Flashcards in Section 3B(ii) Deck (23):
sed imāgō urbis magis quam urbs facta est: nam incolae dēfuērunt.
But the appearance of the city came into existence [was made, became] more than a city: for inhabitants were lacking.
lūcus tamen fuit in proximō;
Nevertheless there was a grove near by.
Rōmulus hunc lūcum “asȳlum” facit, et hūc statim plūrimī hominēs adgressī sunt.
Romulus made this grove “an asylum,” and to this place, at once, came very many people.
ibi Latīnī Tuscī trānsmarīnī Trōiānī et multī aliī celeriter congregātī sunt.
There Latins, Etruscans, people from overseas, Trojans and many others gathered together.
ita ex uariīs elementīs factus est populus Rōmānus.
In this way the Roman people came into existence out of diverse components.
sed nūllae mulierēs adgressae sunt et in asȳlum congregātae sunt.
But no women came and assembled within the asylum.
tum ex cōnsiliō patrum, Rōmulus lēgātōs circā uīcīnās gentēs mīsit.
Then, on the advice of the senators [fathers], Romulus sent ambassadors around the neighboring tribes.
eī igitur in urbēs uariās sē tulērunt et societātem cōnūbiumque nouī populī suī petere ausī sunt.
They therefore betook themselves to different cities and dared to ask for alliance and marriage with [of] the new people.
nusquam autem uīcīnī benīgnē audīuērunt, nec societātem nec cōnūbium pollicitī sunt;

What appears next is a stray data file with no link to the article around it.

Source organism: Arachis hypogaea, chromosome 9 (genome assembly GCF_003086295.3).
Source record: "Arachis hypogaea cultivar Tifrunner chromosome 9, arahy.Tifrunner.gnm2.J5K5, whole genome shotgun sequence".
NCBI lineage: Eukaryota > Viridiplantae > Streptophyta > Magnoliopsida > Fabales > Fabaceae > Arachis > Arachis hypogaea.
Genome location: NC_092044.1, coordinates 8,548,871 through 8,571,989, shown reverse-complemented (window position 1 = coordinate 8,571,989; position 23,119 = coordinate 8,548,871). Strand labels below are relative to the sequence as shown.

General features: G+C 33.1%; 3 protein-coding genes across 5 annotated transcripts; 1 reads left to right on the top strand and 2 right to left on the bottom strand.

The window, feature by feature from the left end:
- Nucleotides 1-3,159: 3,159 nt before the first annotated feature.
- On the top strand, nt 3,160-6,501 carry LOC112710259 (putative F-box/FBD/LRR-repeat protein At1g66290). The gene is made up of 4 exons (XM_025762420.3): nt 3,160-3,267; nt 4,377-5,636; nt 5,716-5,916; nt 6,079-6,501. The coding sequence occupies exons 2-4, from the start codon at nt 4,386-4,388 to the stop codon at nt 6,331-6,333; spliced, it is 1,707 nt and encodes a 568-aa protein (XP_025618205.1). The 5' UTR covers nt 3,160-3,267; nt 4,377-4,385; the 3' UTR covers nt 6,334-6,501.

Nowhere however did their neighbors hear (them) favorably: they promised neither partnership nor marriage;
nōn enim uoluērunt populum Rōmānum, māiōrem factum, potentiōrem quam sē esse.
for they did not want the Roman people, having become larger, to be more powerful than themselves.
Rōmulus igitur, breue tempus sēcum meditātus, spectāculum gentibus uīcīnīs parāuit.
Therefore Romulus, having pondered privately for a short time, prepared a show for the neighboring tribes.
plūrimī Rōmam adgressī conuēnērunt, maximē Sabīnōrum līberī ac coniugēs.
Very many (people) came together having come to Rome, especially the children and wives of the Sabines.
ubi spectāculī tempus uēnit, tum orta est uīs, ...
When the time for the show came, then violence arose, ...
et iuuenēs Rōmānī, nōn multum morātī, uirginēs Sabīnōrum celeriter rapuērunt.
... and the Roman young men, without having delayed much, swiftly carried off the maidens of the Sabines.
parentēs uirginum miserē profūgērunt, īrātīque deōs magnopere inuocāuērunt;
The parents of the maidens fled wretchedly, and, angry [after growing angry] they earnestly prayed to the gods;
uirginibus tamen Rōmulus sīc benīgnē locūtus est:
to the maidens, however, Romulus spoke favorably as follows:
“nōlīte nōbīs magnopere īrāscī, sed potius patribus tuīs īrāsciminī.
“Do not get greatly angry with us, but get angry rather at your fathers.
“illī enim, hominēs superbissimī, cōnūbium nōbīs nōn pollicitī sunt.
“For they, the most arrogant of men, did not promise [to] us marriage.
“uōs tamen in mātrimōnium dūcere maximē uolumus et coniugēs habēre.
“However, we very much wish to marry you (pl.) and to have (you) as wives.
“mollīte īrās et benīgnē date nōbīs animōs tuōs, ut coniugēs cārissimae.
“Soften your anger[s] and generously give [to] us your minds, as very dear wives.
“saepe, ex iniūriā, grātia orta est.”
“Often, from wrongdoing, favor has arisen.”
hīs uerbīs suīs mollīuit paulum animōs uirginum.
With these words he softened the minds of the maidens a little.